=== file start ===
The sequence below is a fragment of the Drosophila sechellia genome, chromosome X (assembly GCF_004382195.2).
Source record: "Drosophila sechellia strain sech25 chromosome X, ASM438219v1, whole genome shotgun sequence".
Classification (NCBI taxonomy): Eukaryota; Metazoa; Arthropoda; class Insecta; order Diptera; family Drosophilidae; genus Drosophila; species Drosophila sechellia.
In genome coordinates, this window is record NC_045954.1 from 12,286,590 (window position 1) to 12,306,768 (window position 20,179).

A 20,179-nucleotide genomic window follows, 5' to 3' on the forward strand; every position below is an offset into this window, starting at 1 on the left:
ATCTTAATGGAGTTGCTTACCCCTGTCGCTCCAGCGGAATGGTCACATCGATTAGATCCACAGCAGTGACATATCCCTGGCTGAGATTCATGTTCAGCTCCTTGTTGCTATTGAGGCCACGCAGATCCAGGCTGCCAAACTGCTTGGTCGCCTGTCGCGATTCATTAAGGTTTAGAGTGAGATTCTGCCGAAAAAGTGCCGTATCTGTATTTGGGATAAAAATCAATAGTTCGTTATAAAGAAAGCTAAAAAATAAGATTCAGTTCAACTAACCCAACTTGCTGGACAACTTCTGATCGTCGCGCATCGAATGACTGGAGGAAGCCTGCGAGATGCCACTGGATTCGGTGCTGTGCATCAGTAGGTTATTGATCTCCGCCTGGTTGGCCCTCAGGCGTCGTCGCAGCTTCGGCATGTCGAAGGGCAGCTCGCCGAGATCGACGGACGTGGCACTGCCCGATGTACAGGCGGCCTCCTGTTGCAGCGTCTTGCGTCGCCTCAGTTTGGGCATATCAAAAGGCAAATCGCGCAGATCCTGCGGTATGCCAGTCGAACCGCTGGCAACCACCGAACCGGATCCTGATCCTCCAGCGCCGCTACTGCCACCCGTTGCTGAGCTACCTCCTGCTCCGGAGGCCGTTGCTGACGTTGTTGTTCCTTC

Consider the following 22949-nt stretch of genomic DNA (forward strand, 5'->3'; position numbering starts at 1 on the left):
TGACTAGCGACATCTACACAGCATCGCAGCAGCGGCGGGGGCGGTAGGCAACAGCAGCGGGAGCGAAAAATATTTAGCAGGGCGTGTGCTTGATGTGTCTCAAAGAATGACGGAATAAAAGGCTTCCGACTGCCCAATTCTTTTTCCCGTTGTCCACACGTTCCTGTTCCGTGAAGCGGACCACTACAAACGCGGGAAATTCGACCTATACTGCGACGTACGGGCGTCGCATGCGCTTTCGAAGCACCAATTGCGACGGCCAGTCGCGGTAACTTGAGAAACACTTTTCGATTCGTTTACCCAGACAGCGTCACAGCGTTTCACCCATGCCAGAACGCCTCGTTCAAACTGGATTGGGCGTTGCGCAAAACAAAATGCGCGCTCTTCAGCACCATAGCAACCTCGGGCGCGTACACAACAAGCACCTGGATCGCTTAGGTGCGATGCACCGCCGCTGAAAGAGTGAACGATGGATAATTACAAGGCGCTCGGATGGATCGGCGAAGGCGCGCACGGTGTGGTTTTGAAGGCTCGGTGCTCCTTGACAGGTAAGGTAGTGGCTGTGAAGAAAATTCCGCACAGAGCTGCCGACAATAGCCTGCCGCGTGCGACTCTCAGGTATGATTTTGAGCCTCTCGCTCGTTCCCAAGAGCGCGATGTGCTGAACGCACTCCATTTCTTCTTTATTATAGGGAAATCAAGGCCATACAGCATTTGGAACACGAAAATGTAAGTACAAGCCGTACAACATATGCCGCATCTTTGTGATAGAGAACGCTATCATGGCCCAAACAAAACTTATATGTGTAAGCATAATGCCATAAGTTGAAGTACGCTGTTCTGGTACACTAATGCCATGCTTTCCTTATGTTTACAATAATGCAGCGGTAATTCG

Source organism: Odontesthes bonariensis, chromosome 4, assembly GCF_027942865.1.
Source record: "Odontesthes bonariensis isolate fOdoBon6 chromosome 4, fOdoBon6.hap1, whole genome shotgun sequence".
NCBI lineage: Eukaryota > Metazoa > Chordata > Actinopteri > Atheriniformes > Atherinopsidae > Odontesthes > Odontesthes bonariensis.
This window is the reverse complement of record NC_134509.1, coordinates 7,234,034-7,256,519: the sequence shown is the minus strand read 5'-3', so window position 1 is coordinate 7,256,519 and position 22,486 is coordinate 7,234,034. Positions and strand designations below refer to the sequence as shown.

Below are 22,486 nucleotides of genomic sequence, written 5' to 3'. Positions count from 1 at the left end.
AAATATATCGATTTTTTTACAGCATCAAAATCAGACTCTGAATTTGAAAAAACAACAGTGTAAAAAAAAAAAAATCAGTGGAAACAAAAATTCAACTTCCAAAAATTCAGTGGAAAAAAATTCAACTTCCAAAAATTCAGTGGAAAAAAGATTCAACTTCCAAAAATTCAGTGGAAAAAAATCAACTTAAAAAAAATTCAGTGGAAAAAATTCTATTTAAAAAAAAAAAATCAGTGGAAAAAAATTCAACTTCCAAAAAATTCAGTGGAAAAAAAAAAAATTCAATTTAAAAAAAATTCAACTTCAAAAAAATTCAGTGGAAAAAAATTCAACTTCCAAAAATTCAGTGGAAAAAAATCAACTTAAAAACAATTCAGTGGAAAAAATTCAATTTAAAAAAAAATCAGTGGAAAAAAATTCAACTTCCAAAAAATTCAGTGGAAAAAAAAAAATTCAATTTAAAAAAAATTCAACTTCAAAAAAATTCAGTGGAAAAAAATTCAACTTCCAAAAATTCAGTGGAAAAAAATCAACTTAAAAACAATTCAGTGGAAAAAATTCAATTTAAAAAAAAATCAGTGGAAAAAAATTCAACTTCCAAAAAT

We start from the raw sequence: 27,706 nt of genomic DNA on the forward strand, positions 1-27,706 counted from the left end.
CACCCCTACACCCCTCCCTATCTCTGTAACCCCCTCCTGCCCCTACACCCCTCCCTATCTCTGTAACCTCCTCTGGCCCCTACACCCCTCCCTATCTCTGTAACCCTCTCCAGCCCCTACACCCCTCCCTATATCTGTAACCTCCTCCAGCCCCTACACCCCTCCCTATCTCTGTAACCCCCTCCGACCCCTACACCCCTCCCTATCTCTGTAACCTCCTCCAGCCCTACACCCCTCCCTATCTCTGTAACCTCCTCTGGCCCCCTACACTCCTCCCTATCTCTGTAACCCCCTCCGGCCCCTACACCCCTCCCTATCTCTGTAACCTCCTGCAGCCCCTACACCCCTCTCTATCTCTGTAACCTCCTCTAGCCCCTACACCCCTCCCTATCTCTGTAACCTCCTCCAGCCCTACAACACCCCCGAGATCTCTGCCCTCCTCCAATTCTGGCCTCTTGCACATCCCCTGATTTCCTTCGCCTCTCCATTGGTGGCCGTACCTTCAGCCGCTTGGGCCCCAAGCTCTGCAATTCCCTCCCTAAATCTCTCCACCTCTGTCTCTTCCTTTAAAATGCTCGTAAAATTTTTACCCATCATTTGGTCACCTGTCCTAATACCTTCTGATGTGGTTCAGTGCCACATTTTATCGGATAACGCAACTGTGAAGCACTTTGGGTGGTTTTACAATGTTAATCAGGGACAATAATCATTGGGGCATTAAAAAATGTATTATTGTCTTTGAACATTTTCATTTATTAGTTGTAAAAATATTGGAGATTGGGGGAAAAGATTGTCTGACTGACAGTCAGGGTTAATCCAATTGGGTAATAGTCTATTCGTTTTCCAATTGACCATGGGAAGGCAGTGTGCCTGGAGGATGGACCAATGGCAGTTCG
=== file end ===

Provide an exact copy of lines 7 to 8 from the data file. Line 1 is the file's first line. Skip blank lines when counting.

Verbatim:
Consider the following 22949-nt stretch of genomic DNA (forward strand, 5'->3'; position numbering starts at 1 on the left):
TGACTAGCGACATCTACACAGCATCGCAGCAGCGGCGGGGGCGGTAGGCAACAGCAGCGGGAGCGAAAAATATTTAGCAGGGCGTGTGCTTGATGTGTCTCAAAGAATGACGGAATAAAAGGCTTCCGACTGCCCAATTCTTTTTCCCGTTGTCCACACGTTCCTGTTCCGTGAAGCGGACCACTACAAACGCGGGAAATTCGACCTATACTGCGACGTACGGGCGTCGCATGCGCTTTCGAAGCACCAATTGCGACGGCCAGTCGCGGTAACTTGAGAAACACTTTTCGATTCGTTTACCCAGACAGCGTCACAGCGTTTCACCCATGCCAGAACGCCTCGTTCAAACTGGATTGGGCGTTGCGCAAAACAAAATGCGCGCTCTTCAGCACCATAGCAACCTCGGGCGCGTACACAACAAGCACCTGGATCGCTTAGGTGCGATGCACCGCCGCTGAAAGAGTGAACGATGGATAATTACAAGGCGCTCGGATGGATCGGCGAAGGCGCGCACGGTGTGGTTTTGAAGGCTCGGTGCTCCTTGACAGGTAAGGTAGTGGCTGTGAAGAAAATTCCGCACAGAGCTGCCGACAATAGCCTGCCGCGTGCGACTCTCAGGTATGATTTTGAGCCTCTCGCTCGTTCCCAAGAGCGCGATGTGCTGAACGCACTCCATTTCTTCTTTATTATAGGGAAATCAAGGCCATACAGCATTTGGAACACGAAAATGTAAGTACAAGCCGTACAACATATGCCGCATCTTTGTGATAGAGAACGCTATCATGGCCCAAACAAAACTTATATGTGTAAGCATAATGCCATAAGTTGAAGTACGCTGTTCTGGTACACTAATGCCATGCTTTCCTTATGTTTACAATAATGCAGCGGTAATTCG